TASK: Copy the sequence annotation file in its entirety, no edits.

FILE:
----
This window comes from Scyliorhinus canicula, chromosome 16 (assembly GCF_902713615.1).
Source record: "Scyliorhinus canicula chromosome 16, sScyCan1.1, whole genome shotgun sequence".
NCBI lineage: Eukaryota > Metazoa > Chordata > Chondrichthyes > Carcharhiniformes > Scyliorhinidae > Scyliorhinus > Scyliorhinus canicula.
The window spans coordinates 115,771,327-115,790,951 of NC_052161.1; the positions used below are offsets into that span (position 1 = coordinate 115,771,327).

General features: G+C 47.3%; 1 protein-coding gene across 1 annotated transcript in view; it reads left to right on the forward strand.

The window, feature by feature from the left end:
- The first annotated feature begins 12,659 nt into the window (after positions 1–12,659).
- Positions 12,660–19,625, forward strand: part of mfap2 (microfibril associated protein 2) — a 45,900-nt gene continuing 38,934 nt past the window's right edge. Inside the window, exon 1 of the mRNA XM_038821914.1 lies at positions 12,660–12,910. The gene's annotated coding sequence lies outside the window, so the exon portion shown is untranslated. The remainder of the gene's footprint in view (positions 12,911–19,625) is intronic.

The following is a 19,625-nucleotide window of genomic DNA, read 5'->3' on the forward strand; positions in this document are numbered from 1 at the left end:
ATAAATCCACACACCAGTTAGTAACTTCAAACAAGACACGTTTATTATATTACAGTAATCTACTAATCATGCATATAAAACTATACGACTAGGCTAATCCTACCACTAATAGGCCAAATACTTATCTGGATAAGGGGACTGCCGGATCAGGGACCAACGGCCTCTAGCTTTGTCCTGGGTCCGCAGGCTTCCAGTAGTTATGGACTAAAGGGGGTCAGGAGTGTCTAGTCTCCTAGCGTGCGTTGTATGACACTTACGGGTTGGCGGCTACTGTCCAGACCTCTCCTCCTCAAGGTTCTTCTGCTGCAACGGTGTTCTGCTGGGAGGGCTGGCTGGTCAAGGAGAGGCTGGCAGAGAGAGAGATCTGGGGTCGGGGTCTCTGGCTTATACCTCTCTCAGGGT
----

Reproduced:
This window comes from Scyliorhinus canicula, chromosome 16 (assembly GCF_902713615.1).
Source record: "Scyliorhinus canicula chromosome 16, sScyCan1.1, whole genome shotgun sequence".
NCBI lineage: Eukaryota > Metazoa > Chordata > Chondrichthyes > Carcharhiniformes > Scyliorhinidae > Scyliorhinus > Scyliorhinus canicula.
The window spans coordinates 115,771,327-115,790,951 of NC_052161.1; the positions used below are offsets into that span (position 1 = coordinate 115,771,327).

General features: G+C 47.3%; 1 protein-coding gene across 1 annotated transcript in view; it reads left to right on the forward strand.

The window, feature by feature from the left end:
- The first annotated feature begins 12,659 nt into the window (after positions 1–12,659).
- Positions 12,660–19,625, forward strand: part of mfap2 (microfibril associated protein 2) — a 45,900-nt gene continuing 38,934 nt past the window's right edge. Inside the window, exon 1 of the mRNA XM_038821914.1 lies at positions 12,660–12,910. The gene's annotated coding sequence lies outside the window, so the exon portion shown is untranslated. The remainder of the gene's footprint in view (positions 12,911–19,625) is intronic.

The following is a 19,625-nucleotide window of genomic DNA, read 5'->3' on the forward strand; positions in this document are numbered from 1 at the left end:
ATAAATCCACACACCAGTTAGTAACTTCAAACAAGACACGTTTATTATATTACAGTAATCTACTAATCATGCATATAAAACTATACGACTAGGCTAATCCTACCACTAATAGGCCAAATACTTATCTGGATAAGGGGACTGCCGGATCAGGGACCAACGGCCTCTAGCTTTGTCCTGGGTCCGCAGGCTTCCAGTAGTTATGGACTAAAGGGGGTCAGGAGTGTCTAGTCTCCTAGCGTGCGTTGTATGACACTTACGGGTTGGCGGCTACTGTCCAGACCTCTCCTCCTCAAGGTTCTTCTGCTGCAACGGTGTTCTGCTGGGAGGGCTGGCTGGTCAAGGAGAGGCTGGCAGAGAGAGAGATCTGGGGTCGGGGTCTCTGGCTTATACCTCTCTCAGGGT